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  1. Postprandial hyperglycemia (PPHG) is detrimental to health and increases risk of cardiovascular diseases, reduced eyesight, and life-threatening conditions like cancer. Detecting PPHG events before they occur can potentially help with providing early interventions. Prior research suggests that PPHG events can be predicted based on information about diet. However, such computational approaches (1) are data hungry requiring significant amounts of data for algorithm training; and (2) work as a black-box and lack interpretability, thus limiting the adoption of these technologies for use in clinical interventions. Motivated by these shortcomings, we propose, DietNudge 1 , a machine learning based framework that integrates multi-modal data about diet, insulin, and blood glucose to predict PPHG events before they occur. Using data from patients with diabetes, we demonstrate that our model can predict PPHG events with up to 90% classification accuracy and an average F1 score of 0.93. The proposed decision-tree-based approach also identifies modifiable factors that contribute to an impending PPHG event while providing personalized thresholds to prevent such events. Our results suggest that we can develop simple, yet effective, computational algorithms that can be used as preventative mechanisms for diabetes and obesity management. 
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  2. Abstract Objective

    The objective of this research note is to use both sequence analysis (SA) and repeated‐measures latent class analysis (LCA) to identify children's family structure trajectories from birth through age 15 and compare how the two sets of trajectories predict alcohol use across the transition from adolescence into young adulthood.


    Contemporary family scholars have studied the influence of changes in family structure, often referred to as family structure instability, on child and adolescent development. Typically, this research has focused on either the number or type of transitions children have experienced, but statistical advances are increasing the viability of more complex person‐centered approaches to this issue, such as SA and LCA. The choice to use one approach or the other, however, is often discipline specific and relies on different assumptions and estimation techniques that may produce different results.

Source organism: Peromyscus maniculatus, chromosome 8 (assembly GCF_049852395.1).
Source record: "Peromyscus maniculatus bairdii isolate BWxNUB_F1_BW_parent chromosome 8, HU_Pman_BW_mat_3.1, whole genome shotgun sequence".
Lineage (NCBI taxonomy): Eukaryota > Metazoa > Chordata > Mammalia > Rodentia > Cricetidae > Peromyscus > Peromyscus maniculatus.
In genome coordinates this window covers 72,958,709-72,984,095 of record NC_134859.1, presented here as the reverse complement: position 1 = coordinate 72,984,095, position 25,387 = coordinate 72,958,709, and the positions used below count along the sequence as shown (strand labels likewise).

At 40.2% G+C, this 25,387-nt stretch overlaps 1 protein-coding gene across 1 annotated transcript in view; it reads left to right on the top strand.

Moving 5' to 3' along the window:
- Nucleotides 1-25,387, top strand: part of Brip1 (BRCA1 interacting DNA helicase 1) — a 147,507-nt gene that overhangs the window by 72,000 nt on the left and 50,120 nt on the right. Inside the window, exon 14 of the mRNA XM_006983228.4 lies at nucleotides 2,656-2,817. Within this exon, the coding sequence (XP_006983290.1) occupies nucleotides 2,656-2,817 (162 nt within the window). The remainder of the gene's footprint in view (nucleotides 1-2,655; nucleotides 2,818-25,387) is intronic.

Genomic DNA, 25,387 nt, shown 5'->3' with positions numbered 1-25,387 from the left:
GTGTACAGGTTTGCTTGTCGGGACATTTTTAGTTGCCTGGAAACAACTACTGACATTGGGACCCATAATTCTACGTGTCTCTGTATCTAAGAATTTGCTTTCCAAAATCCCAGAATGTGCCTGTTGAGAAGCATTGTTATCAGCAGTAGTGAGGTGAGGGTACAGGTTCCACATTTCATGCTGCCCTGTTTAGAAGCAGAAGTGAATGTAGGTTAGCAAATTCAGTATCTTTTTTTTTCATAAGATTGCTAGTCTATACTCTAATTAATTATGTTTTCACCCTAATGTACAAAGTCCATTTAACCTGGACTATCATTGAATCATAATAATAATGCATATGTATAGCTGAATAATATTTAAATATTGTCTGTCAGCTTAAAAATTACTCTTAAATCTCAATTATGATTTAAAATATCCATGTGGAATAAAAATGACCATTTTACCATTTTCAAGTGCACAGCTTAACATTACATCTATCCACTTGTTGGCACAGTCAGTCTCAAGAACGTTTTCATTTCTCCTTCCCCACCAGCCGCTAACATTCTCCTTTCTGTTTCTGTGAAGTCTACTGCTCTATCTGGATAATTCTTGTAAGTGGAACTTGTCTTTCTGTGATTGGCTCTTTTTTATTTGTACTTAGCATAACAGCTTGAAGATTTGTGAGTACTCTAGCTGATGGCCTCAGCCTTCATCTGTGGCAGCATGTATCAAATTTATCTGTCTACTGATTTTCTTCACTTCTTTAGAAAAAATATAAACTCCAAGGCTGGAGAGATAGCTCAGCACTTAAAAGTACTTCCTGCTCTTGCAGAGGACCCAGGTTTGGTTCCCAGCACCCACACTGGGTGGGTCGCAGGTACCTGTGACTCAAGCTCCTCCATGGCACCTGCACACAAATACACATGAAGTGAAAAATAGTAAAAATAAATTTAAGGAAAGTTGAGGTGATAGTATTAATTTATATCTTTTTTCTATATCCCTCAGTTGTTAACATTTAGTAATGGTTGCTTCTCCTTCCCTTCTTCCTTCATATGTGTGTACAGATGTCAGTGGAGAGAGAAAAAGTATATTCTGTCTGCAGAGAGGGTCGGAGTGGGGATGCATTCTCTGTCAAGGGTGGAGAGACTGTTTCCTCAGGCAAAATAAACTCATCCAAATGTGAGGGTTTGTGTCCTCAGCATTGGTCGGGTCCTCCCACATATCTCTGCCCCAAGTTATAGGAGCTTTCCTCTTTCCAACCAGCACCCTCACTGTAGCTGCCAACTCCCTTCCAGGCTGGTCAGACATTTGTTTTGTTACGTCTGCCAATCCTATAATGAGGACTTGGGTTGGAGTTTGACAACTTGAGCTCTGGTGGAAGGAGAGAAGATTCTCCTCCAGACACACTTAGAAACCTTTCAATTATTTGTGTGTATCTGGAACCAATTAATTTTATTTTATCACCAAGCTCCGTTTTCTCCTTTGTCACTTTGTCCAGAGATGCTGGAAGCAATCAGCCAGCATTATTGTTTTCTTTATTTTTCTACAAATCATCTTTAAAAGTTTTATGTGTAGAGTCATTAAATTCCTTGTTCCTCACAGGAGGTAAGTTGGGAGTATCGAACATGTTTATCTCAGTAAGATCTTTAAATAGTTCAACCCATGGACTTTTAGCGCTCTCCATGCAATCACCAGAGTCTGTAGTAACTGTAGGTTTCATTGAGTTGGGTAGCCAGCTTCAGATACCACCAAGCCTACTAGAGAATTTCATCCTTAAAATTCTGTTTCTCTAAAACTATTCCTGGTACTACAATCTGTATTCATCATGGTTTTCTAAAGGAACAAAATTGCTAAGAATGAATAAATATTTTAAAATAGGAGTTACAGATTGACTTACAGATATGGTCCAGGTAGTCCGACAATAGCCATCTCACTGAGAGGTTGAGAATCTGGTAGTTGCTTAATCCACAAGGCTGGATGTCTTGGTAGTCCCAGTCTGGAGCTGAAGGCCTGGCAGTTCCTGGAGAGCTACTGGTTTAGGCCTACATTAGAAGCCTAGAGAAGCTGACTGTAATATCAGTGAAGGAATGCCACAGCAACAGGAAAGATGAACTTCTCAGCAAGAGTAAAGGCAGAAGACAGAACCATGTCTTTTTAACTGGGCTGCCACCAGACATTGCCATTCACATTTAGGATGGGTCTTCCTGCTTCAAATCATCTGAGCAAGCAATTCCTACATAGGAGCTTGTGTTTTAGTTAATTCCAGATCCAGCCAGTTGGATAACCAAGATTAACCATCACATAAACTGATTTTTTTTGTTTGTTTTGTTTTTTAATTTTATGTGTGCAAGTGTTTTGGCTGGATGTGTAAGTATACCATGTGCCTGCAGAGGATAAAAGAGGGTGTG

The authors used data from the National Longitudinal Study of Youth–Child and Youth Cohort (N= 11,515) to identify clusters (using SA) and classes (using repeated‐measures LCA) that represented children's family structure trajectories from birth through age 15. Using two multiple‐group random slope models, the authors predicted alcohol use across adolescence and young adulthood (ages 16–24) among the clusters (Model 1) and classes (Model 2).


    The SA identified five clusters, but the LCA further differentiated the sample with more detail on timing and identified eight classes. The sensitivity to timing in the LCA solution was substantively relevant to alcohol use across the transition to young adulthood.


    Overall, the SA is perhaps more suited to research questions requiring exclusive group membership in large, comparative analyses, and the LCA more appropriate when the research questions include timing or focus on transitioning into or out of single‐parent and stepfamily homes.

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